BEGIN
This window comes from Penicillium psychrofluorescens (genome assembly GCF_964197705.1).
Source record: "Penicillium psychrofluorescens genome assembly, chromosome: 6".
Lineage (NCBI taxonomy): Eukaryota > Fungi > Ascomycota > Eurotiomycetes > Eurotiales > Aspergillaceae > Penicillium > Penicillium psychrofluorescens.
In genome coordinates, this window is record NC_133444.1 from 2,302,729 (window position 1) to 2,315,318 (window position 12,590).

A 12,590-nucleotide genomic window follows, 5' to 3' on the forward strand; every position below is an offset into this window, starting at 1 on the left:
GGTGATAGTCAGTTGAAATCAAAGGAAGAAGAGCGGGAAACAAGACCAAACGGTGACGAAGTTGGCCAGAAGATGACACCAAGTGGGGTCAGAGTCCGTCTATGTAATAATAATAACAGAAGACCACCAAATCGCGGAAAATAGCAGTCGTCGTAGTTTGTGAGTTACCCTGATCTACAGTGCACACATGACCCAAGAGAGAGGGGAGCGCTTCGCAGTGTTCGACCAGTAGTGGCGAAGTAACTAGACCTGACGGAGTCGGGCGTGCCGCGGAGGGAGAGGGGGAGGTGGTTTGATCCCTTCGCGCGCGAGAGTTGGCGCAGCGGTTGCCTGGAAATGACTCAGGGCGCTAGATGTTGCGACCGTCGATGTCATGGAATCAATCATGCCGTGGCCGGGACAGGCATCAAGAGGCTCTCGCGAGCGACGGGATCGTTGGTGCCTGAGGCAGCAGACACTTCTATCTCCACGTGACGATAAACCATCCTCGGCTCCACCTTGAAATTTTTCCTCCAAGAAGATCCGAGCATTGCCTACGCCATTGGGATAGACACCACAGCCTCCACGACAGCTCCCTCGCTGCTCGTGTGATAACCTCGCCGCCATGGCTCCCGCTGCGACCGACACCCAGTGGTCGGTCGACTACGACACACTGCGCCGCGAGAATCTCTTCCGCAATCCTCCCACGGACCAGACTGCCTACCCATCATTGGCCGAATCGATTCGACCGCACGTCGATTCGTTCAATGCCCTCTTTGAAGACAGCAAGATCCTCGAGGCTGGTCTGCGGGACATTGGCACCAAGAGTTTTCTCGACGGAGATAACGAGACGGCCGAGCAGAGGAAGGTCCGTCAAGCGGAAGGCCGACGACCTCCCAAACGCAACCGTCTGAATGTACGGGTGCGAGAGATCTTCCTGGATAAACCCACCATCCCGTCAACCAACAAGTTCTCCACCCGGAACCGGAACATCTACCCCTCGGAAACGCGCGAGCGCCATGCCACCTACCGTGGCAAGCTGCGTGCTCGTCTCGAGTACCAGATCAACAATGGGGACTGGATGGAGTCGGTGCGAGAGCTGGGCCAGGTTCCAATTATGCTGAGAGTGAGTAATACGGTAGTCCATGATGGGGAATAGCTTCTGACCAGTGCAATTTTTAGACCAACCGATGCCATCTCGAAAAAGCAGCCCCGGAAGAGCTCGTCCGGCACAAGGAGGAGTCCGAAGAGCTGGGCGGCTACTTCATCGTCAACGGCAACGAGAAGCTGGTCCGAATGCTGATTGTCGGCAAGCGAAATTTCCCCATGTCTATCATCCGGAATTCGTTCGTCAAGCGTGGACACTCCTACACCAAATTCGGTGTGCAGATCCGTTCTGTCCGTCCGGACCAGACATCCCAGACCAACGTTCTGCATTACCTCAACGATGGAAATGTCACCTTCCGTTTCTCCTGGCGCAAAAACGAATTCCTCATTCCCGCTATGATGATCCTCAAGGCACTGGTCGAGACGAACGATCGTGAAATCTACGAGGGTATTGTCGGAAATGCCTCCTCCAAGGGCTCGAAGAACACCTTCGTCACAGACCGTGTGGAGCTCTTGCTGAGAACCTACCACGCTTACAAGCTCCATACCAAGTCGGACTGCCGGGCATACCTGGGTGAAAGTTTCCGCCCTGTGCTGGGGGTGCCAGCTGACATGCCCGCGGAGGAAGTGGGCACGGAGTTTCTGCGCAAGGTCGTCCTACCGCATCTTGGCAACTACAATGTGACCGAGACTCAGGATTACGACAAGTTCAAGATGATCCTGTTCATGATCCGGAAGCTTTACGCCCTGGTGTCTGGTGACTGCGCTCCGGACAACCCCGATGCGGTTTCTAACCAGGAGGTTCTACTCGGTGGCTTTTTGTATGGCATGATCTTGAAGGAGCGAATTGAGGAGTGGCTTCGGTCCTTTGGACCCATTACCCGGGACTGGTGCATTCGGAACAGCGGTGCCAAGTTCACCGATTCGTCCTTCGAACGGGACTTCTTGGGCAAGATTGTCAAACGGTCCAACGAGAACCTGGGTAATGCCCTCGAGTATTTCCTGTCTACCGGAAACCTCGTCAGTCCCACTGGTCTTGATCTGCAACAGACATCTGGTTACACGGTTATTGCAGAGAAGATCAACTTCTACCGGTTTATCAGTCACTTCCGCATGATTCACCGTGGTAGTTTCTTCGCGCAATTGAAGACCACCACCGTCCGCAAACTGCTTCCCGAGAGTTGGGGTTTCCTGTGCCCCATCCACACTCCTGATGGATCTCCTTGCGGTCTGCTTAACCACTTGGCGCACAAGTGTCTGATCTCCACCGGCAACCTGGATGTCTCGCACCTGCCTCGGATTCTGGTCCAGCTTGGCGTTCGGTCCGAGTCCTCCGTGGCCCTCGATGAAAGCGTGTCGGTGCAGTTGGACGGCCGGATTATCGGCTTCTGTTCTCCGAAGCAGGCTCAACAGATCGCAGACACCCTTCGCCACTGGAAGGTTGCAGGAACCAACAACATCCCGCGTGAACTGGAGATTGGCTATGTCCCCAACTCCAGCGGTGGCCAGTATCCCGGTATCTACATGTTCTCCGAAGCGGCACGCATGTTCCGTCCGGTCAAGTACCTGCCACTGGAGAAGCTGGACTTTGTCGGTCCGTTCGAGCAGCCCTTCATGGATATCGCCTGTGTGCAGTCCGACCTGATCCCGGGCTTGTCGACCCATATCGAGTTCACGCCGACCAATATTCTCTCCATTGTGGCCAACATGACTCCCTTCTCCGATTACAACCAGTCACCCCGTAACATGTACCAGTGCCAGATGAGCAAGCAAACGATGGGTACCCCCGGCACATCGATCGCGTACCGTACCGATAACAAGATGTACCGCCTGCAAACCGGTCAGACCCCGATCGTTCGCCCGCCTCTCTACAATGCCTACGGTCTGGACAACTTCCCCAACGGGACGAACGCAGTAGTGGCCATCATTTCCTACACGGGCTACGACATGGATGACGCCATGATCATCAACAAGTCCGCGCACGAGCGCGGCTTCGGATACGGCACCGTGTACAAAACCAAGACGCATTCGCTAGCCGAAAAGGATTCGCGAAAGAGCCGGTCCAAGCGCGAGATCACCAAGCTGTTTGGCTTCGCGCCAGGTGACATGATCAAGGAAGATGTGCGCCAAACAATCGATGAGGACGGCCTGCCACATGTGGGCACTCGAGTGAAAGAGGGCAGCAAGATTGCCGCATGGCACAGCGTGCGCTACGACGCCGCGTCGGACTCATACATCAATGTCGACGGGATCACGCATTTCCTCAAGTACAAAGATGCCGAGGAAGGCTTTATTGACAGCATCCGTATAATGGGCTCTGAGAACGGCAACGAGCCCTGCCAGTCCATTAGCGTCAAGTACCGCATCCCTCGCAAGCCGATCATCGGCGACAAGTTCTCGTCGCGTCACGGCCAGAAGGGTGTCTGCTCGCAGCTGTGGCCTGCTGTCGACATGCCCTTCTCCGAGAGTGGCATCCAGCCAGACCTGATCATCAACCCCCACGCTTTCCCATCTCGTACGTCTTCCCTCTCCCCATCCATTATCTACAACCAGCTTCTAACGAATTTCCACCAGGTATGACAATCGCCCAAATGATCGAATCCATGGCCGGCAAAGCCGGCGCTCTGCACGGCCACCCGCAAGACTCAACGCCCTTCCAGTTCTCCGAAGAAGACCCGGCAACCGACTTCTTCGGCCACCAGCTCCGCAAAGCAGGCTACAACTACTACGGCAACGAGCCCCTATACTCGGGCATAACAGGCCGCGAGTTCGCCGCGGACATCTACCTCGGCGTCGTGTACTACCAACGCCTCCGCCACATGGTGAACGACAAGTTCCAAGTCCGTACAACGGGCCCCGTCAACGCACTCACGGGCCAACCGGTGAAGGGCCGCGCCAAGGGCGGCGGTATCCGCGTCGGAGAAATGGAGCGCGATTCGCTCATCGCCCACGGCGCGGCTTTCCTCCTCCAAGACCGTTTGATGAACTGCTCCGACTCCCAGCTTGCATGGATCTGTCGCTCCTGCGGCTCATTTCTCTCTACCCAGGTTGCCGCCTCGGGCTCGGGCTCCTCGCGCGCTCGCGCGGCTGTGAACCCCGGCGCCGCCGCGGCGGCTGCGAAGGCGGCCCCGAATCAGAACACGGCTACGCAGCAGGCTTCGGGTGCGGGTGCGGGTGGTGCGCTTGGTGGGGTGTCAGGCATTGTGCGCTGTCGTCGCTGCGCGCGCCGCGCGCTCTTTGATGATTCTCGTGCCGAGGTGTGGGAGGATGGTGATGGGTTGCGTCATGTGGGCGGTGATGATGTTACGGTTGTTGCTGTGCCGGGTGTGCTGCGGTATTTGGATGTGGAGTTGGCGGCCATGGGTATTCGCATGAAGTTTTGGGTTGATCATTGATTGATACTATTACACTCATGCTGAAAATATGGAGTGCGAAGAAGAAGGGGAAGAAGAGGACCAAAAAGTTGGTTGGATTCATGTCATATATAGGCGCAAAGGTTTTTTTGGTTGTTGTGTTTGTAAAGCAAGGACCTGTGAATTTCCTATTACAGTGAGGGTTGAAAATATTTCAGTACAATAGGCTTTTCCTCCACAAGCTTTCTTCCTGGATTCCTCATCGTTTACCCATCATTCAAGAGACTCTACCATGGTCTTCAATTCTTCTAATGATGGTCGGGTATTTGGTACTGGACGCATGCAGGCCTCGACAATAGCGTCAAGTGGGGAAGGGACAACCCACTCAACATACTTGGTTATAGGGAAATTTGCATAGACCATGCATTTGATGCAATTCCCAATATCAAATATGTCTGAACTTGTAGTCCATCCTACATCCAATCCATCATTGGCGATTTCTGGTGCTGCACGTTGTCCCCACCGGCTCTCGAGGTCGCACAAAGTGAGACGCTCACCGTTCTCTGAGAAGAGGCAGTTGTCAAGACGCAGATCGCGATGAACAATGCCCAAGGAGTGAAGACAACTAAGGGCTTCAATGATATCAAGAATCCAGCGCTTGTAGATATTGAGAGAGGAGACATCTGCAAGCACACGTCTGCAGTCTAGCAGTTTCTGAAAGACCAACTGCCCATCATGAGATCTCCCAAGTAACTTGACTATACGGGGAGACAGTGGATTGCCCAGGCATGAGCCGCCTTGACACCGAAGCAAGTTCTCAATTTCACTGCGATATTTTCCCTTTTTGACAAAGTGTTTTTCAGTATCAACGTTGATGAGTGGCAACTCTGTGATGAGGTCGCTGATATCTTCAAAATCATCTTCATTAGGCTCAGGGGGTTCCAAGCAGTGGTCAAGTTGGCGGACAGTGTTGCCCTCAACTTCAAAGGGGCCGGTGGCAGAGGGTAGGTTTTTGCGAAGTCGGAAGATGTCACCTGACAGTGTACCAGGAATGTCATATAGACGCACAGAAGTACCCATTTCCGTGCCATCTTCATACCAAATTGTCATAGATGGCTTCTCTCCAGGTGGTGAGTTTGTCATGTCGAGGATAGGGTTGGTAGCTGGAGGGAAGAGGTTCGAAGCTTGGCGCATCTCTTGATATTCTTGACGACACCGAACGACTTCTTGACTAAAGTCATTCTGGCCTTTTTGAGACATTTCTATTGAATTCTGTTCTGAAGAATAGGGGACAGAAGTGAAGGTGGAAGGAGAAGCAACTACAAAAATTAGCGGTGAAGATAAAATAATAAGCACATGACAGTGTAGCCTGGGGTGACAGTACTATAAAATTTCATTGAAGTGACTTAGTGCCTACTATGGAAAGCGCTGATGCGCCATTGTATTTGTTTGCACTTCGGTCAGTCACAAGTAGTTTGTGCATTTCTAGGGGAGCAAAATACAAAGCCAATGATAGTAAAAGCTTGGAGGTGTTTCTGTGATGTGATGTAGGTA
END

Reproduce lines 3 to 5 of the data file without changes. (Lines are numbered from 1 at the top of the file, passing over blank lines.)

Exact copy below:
Lineage (NCBI taxonomy): Eukaryota > Fungi > Ascomycota > Eurotiomycetes > Eurotiales > Aspergillaceae > Penicillium > Penicillium psychrofluorescens.
In genome coordinates, this window is record NC_133444.1 from 2,302,729 (window position 1) to 2,315,318 (window position 12,590).

A 12,590-nucleotide genomic window follows, 5' to 3' on the forward strand; every position below is an offset into this window, starting at 1 on the left: